Operating agencies created by interstate compact
- Atlantic States Marine Fisheries Commission (Maine, New Hampshire, Massachusetts, Rhode Island, Connecticut, New York, New Jersey, Pennsylvania, Delaware, Maryland, Virginia, North Carolina, South Carolina, Georgia, and Florida) http://en.wikipedia.org/wiki/Atlantic_States_Marine_Fisheries_Commission
- Colorado River Compact (Colorado, New Mexico, Utah Wyoming, Nevada, Arizona, and California) http://en.wikipedia.org/wiki/Colorado_River_Compact
- Driver License Compact (all States except Georgia, Massachusetts, Michigan, Tennessee, and Wisconsin)http://en.wikipedia.org/wiki/Driver_License_Compact
- Education Commission of the States (all States (except Washington), three territories, and Washington, D.C.) http://en.wikipedia.org/wiki/Education_Commission_of_the_States
- Great Lakes Commission (Illinois, Indiana, Michigan, Minnesota, New York, Ohio, Pennsylvania, and Wisconsin) http://en.wikipedia.org/wiki/Great_Lakes_Commission
- Gulf States Marine Fisheries Commission (Alabama, Florida, Louisiana, Mississippi, and Texas) http://en.wikipedia.org/wiki/Gulf_States_Marine_Fisheries_Commission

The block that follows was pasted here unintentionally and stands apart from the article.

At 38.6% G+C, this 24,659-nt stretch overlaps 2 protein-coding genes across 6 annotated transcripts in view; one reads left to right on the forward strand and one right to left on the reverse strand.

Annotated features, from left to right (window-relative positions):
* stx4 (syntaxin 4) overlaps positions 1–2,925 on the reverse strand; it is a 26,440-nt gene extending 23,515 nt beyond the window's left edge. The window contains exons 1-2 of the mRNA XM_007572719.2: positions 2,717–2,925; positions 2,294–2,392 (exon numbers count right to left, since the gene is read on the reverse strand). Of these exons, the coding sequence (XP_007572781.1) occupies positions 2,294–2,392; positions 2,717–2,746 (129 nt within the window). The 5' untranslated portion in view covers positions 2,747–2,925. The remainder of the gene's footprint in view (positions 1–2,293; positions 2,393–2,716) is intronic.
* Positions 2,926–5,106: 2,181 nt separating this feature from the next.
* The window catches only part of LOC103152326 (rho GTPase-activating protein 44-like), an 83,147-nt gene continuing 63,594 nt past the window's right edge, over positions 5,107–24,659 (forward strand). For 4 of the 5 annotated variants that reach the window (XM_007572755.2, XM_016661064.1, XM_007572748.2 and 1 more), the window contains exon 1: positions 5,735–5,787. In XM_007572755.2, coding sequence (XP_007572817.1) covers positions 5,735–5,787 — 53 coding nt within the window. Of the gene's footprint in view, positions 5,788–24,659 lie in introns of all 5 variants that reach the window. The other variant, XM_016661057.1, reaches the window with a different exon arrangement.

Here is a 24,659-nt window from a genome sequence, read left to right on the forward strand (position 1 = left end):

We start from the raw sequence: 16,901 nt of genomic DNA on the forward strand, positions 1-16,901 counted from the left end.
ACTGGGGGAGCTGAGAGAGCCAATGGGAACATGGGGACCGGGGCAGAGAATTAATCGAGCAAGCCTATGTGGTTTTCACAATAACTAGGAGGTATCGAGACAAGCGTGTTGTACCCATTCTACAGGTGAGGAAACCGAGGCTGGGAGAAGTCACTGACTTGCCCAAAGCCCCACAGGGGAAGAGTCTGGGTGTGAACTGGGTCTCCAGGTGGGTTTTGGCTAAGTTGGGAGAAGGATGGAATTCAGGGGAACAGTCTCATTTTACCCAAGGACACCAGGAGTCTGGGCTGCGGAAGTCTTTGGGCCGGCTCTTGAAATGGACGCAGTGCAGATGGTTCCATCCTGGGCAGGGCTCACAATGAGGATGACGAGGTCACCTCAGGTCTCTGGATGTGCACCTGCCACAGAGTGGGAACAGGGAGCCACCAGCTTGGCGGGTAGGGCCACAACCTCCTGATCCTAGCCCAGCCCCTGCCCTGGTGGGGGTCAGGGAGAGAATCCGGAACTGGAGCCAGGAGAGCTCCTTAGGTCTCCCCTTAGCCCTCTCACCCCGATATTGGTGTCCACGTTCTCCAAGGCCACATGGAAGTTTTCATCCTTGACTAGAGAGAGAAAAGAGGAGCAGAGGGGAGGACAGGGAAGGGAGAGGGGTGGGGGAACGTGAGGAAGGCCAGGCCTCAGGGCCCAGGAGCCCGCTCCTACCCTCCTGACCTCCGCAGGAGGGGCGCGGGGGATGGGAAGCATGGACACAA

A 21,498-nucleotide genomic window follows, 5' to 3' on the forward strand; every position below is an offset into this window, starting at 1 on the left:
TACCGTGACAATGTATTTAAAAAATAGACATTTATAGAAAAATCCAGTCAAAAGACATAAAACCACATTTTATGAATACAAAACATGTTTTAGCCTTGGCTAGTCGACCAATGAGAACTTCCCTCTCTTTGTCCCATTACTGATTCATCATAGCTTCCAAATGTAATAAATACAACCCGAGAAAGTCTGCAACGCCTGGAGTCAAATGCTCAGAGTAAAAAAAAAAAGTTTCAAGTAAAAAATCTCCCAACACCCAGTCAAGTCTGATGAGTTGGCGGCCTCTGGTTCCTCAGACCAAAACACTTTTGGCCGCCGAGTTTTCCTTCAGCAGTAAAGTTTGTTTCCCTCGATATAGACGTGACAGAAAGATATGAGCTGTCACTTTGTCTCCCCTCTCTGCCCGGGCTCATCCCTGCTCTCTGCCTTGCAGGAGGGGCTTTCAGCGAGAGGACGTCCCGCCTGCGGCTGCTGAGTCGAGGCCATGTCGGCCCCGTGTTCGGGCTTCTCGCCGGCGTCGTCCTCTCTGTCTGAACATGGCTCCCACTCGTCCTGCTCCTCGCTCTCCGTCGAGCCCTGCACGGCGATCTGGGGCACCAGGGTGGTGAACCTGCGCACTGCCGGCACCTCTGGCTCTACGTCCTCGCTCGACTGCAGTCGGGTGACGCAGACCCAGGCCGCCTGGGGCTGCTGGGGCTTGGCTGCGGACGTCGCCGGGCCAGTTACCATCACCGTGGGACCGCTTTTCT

- Northwest Power and Conservation Council (Oregon, Washington, Montana, and Idaho) http://en.wikipedia.org/wiki/Northwest_Power_and_Conservation_Council
- Port Authority of New York and New Jersey (New Jersey and New York) http://en.wikipedia.org/wiki/Port_Authority_of_New_York_and_New_Jersey
- Washington Metropolitan Area Transportation Authority (Maryland, Virginia, and Washington, D.C.) http://en.wikipedia.org/wiki/Washington_Metropolitan_Area_Transportation_Authority
Looking at the links above, it is apparent there can be any number of reasons to institute an interstate compact. Could they be used for common sense health exchanges? Could they be used for specific healthcare options that are supported at state level? The potential for this solution is vast, as many applications can be used within this framework.
Refer to the policy perspective from the Honorable Ted Cruz and Mario Loyola for more detail on the use of interstate compacts: